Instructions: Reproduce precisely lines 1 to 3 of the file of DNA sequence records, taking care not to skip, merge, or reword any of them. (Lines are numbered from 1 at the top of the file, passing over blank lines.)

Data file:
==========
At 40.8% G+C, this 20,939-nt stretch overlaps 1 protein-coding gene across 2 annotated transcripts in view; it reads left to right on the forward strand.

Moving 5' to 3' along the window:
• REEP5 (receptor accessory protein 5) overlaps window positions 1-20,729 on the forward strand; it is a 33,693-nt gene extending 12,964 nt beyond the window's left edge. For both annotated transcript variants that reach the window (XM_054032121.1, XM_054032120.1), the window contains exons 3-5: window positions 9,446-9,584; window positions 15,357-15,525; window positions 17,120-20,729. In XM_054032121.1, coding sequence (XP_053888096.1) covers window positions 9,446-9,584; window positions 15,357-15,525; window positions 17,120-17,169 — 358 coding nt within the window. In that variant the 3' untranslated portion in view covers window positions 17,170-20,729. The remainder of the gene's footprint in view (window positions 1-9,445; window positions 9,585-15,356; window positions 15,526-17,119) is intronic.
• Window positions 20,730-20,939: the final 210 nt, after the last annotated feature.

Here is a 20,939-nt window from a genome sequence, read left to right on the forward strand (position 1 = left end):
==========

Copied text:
At 40.8% G+C, this 20,939-nt stretch overlaps 1 protein-coding gene across 2 annotated transcripts in view; it reads left to right on the forward strand.

Moving 5' to 3' along the window:
• REEP5 (receptor accessory protein 5) overlaps window positions 1-20,729 on the forward strand; it is a 33,693-nt gene extending 12,964 nt beyond the window's left edge. For both annotated transcript variants that reach the window (XM_054032121.1, XM_054032120.1), the window contains exons 3-5: window positions 9,446-9,584; window positions 15,357-15,525; window positions 17,120-20,729. In XM_054032121.1, coding sequence (XP_053888096.1) covers window positions 9,446-9,584; window positions 15,357-15,525; window positions 17,120-17,169 — 358 coding nt within the window. In that variant the 3' untranslated portion in view covers window positions 17,170-20,729. The remainder of the gene's footprint in view (window positions 1-9,445; window positions 9,585-15,356; window positions 15,526-17,119) is intronic.